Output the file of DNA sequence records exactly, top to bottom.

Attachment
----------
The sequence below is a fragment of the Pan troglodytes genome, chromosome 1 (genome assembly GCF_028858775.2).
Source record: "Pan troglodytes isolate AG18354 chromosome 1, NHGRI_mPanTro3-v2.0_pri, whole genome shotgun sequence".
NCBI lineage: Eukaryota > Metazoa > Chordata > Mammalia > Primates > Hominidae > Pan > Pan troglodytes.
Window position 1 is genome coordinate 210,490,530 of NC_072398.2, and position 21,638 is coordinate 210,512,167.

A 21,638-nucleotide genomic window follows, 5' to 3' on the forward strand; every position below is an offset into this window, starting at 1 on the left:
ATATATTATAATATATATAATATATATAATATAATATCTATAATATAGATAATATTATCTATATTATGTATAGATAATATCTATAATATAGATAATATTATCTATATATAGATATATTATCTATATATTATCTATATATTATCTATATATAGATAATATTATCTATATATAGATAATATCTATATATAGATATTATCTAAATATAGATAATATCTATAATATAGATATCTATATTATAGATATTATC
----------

The sequence below is a fragment of the Pan troglodytes genome, chromosome 1 (genome assembly GCF_028858775.2).
Source record: "Pan troglodytes isolate AG18354 chromosome 1, NHGRI_mPanTro3-v2.0_pri, whole genome shotgun sequence".
NCBI lineage: Eukaryota > Metazoa > Chordata > Mammalia > Primates > Hominidae > Pan > Pan troglodytes.
Window position 1 is genome coordinate 210,490,530 of NC_072398.2, and position 21,638 is coordinate 210,512,167.

A 21,638-nucleotide genomic window follows, 5' to 3' on the forward strand; every position below is an offset into this window, starting at 1 on the left:
ATATATTATAATATATATAATATATATAATATAATATCTATAATATAGATAATATTATCTATATTATGTATAGATAATATCTATAATATAGATAATATTATCTATATATAGATATATTATCTATATATTATCTATATATTATCTATATATAGATAATATTATCTATATATAGATAATATCTATATATAGATATTATCTAAATATAGATAATATCTATAATATAGATATCTATATTATAGATATTATC